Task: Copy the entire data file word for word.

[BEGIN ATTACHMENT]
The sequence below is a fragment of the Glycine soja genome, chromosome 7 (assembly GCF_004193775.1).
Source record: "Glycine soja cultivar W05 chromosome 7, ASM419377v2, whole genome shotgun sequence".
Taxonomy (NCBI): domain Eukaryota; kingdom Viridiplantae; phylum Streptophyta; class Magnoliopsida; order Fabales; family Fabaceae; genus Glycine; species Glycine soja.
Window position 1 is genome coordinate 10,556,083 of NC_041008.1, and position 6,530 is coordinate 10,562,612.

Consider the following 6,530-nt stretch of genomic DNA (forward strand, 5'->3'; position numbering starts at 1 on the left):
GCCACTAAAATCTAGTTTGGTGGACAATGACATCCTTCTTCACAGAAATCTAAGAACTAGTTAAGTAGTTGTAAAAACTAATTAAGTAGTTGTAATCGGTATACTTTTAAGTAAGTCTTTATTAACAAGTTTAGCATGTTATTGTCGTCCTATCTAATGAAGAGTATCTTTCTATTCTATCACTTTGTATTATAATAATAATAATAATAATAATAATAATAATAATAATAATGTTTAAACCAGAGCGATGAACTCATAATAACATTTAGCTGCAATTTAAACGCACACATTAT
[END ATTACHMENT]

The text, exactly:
The sequence below is a fragment of the Glycine soja genome, chromosome 7 (assembly GCF_004193775.1).
Source record: "Glycine soja cultivar W05 chromosome 7, ASM419377v2, whole genome shotgun sequence".
Taxonomy (NCBI): domain Eukaryota; kingdom Viridiplantae; phylum Streptophyta; class Magnoliopsida; order Fabales; family Fabaceae; genus Glycine; species Glycine soja.
Window position 1 is genome coordinate 10,556,083 of NC_041008.1, and position 6,530 is coordinate 10,562,612.

Consider the following 6,530-nt stretch of genomic DNA (forward strand, 5'->3'; position numbering starts at 1 on the left):
GCCACTAAAATCTAGTTTGGTGGACAATGACATCCTTCTTCACAGAAATCTAAGAACTAGTTAAGTAGTTGTAAAAACTAATTAAGTAGTTGTAATCGGTATACTTTTAAGTAAGTCTTTATTAACAAGTTTAGCATGTTATTGTCGTCCTATCTAATGAAGAGTATCTTTCTATTCTATCACTTTGTATTATAATAATAATAATAATAATAATAATAATAATAATAATAATGTTTAAACCAGAGCGATGAACTCATAATAACATTTAGCTGCAATTTAAACGCACACATTAT